News Scan for Nov 15, 2018

More DRC Ebola cases
Promising new flu antiviral
Salmonella and restaurant grades

Three more Ebola cases, 1 death recorded in DRC

The Democratic Republic of the Congo's (DRC's) health ministry revised its tally of the ongoing Ebola outbreak today, noting three more cases and one additional fatality. Officials have now reported 344 cases and 202 deaths in an outbreak that begin in North Kivu and Ituri provinces in August.

The fatality number is lower than yesterday, because duplicates and listing errors were corrected, the DRC said. The revisions also added 2 more probable cases, bringing the total to 40. The three new cases are from Beni, Katwa and Kalunguta, a violence-prone "red zone," and the new confirmed death is from Katwa. The ministry said 45 suspected Ebola cases are still under investigation.

Ring vaccination campaigns with Merck's unlicensed Ebola vaccine are still under way. As of today, a total of 30,563 case contacts and contacts of contacts have been vaccinated, including 15,573 in Beni.
Nov 15 DRC update


Study: Novel antiviral pimodivir cuts viral load in patients with influenza A

A phase 2 trial of the novel antiviral drug pimodivir found reductions in viral load when given alone or with oseltamivir (Tamiflu) for patients with influenza A infections and was well tolerated. An international research team reported its findings yesterday in the Journal of Infectious Diseases.

Pimodivir, developed by Janssen Pharmaceuticals, is a polymerase inhibitor that blocks the PB2 subunit of influenza A viruses. Polymerase inhibitors signify a new antiviral class that also includes favipiravir and baloxavir. In 2017, pimodivir received US Food and Drug Administration fast-track designation.

In the double-blind phase 2b study, 223 adults with uncomplicated influenza A were randomized to receive one of four treatments twice a day for 5 days: placebo, pimodivir 300 milligrams (mg) or 600 mg, or 600 mg pimodivir with 75 mg oseltamivir.

Patients who received the pimodivir-oseltamivir combination had significantly lower viral loads than those who received 600 mg pimodivir alone. Though the finding was not statistically significant, the researchers saw a trend of greater clinical improvement in patients who received the 600 mg of pimodivir alone or with oseltamivir. Mild and transient diarrhea was the most common adverse effect.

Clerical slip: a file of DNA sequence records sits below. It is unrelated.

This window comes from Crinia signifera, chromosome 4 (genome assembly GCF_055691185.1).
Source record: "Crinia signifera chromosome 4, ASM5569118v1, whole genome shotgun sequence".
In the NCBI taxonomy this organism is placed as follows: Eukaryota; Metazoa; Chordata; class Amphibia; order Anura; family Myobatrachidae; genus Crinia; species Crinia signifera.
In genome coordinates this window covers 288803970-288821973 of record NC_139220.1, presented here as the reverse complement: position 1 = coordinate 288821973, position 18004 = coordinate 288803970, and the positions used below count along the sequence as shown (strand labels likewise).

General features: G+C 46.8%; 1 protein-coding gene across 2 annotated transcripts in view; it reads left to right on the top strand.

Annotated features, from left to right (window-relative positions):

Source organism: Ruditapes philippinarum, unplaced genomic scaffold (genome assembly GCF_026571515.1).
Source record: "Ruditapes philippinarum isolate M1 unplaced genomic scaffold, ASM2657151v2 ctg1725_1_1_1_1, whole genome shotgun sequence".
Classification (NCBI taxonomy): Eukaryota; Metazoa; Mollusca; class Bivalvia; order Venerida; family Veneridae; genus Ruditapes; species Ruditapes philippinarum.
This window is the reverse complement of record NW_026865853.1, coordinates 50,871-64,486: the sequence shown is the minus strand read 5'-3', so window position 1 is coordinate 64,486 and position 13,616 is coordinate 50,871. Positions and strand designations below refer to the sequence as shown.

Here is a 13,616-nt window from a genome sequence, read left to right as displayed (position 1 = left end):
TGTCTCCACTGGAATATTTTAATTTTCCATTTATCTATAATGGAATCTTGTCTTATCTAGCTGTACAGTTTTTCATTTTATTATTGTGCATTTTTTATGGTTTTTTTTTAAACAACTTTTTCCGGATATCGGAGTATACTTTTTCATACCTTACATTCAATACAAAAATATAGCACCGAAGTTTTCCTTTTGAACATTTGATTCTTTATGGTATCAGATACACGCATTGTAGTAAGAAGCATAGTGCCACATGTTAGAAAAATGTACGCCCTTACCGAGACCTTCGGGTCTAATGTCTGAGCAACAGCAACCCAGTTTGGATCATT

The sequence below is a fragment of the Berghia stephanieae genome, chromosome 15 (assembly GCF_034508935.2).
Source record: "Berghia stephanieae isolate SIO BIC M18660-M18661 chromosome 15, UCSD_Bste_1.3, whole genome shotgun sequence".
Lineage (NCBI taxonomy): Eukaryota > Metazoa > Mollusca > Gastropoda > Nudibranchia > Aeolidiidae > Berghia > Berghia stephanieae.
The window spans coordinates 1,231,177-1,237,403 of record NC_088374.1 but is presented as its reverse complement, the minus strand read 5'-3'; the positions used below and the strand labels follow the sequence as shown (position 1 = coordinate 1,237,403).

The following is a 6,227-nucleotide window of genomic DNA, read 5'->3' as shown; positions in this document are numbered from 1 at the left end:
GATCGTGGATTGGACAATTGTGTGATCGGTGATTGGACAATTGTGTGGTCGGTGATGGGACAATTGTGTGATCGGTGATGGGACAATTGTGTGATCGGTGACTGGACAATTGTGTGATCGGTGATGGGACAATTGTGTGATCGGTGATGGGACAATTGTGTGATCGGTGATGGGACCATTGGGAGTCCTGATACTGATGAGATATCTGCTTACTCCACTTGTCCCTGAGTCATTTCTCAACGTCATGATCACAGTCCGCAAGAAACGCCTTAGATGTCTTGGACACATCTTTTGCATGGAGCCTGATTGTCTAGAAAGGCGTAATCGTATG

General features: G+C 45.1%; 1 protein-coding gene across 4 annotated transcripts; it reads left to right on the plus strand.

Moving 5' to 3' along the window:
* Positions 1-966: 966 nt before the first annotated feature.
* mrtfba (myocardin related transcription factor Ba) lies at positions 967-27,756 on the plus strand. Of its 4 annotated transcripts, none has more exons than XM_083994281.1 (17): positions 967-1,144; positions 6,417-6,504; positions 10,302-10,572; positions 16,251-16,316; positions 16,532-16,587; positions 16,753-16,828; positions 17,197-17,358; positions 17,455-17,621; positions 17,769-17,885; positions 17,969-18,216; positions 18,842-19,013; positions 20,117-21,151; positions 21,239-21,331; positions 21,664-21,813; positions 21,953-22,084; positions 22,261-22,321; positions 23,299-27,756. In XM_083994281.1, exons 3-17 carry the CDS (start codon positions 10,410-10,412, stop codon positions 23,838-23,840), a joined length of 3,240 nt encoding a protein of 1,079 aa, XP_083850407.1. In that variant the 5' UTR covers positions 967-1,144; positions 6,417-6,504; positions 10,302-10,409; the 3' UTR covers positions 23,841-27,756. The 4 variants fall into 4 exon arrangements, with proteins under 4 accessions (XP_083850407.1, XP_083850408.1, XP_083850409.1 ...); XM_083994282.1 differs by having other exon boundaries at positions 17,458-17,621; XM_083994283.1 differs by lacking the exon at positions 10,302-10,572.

The authors concluded that the promising virologic findings, with or without oseltamivir, support further development of the pimodivir given at the 600 mg dose.

In a commentary on the study in the same issue, two infectious disease experts wrote that the results of the trial are promising and show possible synergistic effects with oseltamivir, but future studies will need to confirm if this translates into a clinical benefit. The authors are Nelson Lee, MD, MBBS, professor in the division of infectious diseases at the University of Alberta, and Michael Ison, MD, with Northwestern University's Feinberg School of Medicine.

The experts added, however, that researchers should keep a close eye on the emergence of genetic variants when patients are treated with polymerase inhibitors. Lee and Ison concluded that the new antiviral class may prove to have important roles for treating severe flu, as well as infections caused by viruses resistant to neuraminidase inhibitors like oseltamivir.
Nov 14 J Infect Dis abstract
Nov 14 J Infect Dis commentary


Restaurant inspection grades tied to reduced Salmonella rates in New York

Posting health inspection letter grades at restaurants was associated with a lower incidence of Salmonella in New York City, according to a new study in Emerging Infectious Diseases.

Researchers compared Salmonella rates in New York City (NYC) and the rest of the state (ROS) after health department letter grading was put into place (from 2011 to 2016), to rates of the infectious foodborne pathogen from before the letter system was used (2006 to 2010), noting a 5.3% drop per year in the city following the implementation of the letter grading system.

"The period-to-period percent change after letter grading implementation was a decline of 32.6% in NYC, compared with a decline of 14.1% in the ROS," the authors said. In the period after letter grading was implemented, the mean rate of Salmonella infection was no longer significantly different (P = 0.37) in NYC (mean 12.6 cases/100,000 persons; 95% confidence interval [CI], 10.9–14.4) compared with the ROS (mean 12.0 cases/100,000 persons; 95% CI, 11.4–12.6), because the rate in NYC was higher than the ROS initially.

"NYC's experience provides a useful case study of the beneficial effect of letter grading programs," concluded the authors, Melanie J. Firestone and Craig Hedberg, PhD, of the University of Minnesota. "Although the relationship between restaurant inspections and risk for foodborne illness is not well understood and inspections represent a snapshot in time that may not represent the overall sanitary conditions in restaurants, factors related to food handling and preparation practices and food worker health and hygiene are frequent contributors to outbreaks in restaurants."
Nov 13 Emerg Infect Dis study

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